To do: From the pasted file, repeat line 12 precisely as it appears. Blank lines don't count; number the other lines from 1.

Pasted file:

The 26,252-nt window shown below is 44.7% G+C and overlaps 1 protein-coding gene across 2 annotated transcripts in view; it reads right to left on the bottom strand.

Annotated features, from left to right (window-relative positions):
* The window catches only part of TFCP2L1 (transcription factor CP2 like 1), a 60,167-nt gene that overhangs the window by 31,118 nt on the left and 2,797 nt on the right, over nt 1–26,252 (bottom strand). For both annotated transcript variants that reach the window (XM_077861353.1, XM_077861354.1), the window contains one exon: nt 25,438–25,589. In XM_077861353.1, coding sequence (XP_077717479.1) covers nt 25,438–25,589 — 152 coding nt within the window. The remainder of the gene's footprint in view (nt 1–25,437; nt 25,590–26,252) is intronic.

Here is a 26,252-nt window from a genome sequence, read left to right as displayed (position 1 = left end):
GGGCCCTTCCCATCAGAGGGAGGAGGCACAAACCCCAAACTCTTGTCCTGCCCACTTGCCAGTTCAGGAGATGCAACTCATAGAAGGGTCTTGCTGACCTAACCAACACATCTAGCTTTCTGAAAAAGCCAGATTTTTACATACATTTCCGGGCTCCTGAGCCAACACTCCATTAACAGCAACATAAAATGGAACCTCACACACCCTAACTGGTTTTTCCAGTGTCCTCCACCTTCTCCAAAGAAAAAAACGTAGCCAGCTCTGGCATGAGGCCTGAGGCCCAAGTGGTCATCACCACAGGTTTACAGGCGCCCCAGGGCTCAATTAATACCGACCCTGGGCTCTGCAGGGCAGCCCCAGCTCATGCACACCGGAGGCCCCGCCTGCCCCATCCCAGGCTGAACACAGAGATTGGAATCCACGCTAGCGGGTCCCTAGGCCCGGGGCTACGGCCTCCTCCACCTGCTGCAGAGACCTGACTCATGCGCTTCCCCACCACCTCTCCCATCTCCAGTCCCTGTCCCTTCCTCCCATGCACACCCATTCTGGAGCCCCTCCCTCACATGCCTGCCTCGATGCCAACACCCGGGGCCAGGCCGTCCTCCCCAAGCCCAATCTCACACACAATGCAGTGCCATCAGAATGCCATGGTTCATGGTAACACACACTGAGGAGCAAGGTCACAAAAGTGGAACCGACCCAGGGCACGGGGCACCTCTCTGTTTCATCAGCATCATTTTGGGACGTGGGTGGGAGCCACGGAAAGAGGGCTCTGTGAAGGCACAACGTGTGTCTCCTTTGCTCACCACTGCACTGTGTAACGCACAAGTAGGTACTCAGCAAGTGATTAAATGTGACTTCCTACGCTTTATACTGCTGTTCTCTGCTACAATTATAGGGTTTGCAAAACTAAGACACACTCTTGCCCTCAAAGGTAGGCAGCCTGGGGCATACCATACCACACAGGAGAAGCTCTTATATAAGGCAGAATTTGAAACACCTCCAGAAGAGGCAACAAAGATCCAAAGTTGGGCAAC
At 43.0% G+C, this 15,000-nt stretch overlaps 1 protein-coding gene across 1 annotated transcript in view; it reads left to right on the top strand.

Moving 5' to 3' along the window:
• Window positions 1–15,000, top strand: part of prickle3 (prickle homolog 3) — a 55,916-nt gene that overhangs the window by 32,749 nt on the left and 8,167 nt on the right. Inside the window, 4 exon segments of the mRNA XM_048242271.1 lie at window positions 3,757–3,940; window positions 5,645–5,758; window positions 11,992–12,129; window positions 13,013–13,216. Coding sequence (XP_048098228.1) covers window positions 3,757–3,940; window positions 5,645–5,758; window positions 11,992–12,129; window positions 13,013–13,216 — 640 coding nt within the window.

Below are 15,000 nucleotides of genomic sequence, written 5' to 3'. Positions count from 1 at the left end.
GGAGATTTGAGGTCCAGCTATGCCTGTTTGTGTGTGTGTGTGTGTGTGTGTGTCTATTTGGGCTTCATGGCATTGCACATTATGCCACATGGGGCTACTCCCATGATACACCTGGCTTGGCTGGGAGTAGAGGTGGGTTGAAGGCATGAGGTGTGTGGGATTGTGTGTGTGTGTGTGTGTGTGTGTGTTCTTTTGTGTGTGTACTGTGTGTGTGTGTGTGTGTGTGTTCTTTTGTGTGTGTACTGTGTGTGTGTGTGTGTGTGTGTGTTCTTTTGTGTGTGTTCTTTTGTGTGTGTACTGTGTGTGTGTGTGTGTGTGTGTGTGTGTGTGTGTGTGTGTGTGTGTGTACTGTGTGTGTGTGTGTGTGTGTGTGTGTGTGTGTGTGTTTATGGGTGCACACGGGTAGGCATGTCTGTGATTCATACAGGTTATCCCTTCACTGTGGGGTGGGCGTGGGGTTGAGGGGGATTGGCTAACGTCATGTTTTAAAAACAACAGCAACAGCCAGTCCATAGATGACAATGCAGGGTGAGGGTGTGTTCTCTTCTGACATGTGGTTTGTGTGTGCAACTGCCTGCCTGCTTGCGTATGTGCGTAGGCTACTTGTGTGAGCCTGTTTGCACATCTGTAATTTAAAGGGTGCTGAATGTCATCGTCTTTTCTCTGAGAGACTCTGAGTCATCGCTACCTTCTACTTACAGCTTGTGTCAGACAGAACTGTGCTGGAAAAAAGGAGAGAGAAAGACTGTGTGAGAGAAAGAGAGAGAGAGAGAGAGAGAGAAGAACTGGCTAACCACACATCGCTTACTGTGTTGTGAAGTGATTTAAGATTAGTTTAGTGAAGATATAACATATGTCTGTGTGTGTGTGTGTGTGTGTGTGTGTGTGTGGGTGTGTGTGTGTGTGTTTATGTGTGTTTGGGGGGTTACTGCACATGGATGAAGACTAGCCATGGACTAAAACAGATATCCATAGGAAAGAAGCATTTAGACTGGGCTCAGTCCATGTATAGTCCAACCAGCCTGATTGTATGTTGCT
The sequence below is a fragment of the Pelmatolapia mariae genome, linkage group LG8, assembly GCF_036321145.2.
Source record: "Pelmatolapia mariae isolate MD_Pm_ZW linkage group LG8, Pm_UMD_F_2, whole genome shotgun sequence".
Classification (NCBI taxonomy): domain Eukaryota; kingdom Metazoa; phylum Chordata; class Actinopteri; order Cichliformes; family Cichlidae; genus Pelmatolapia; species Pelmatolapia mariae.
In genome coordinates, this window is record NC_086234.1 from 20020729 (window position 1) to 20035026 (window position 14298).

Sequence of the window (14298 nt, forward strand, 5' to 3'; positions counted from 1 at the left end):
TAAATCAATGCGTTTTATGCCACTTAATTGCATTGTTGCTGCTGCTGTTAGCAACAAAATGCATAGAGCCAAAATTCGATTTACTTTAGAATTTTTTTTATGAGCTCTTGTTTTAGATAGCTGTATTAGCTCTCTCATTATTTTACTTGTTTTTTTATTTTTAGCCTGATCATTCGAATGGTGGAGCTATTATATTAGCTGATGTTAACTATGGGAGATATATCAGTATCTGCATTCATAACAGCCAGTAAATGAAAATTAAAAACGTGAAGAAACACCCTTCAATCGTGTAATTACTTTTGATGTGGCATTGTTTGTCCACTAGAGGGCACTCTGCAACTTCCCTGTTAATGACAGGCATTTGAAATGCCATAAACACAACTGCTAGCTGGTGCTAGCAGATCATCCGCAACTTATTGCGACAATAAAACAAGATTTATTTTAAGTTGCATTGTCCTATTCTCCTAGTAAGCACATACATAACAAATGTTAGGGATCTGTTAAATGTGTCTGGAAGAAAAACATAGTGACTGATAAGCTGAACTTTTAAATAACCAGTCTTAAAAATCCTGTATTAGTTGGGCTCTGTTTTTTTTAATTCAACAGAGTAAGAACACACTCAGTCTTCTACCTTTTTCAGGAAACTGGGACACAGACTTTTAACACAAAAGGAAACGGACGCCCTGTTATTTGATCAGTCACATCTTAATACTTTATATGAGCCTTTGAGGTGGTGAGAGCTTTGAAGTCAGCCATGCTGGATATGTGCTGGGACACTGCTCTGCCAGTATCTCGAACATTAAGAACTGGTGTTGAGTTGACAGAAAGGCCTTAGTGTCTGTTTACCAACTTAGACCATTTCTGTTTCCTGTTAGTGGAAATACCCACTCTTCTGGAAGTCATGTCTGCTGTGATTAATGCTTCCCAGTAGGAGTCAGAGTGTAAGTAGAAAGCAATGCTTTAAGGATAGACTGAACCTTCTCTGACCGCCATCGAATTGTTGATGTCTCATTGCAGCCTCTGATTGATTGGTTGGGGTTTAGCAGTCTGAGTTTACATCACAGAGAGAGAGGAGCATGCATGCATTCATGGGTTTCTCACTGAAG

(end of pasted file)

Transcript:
Source record: "Pelmatolapia mariae isolate MD_Pm_ZW linkage group LG8, Pm_UMD_F_2, whole genome shotgun sequence".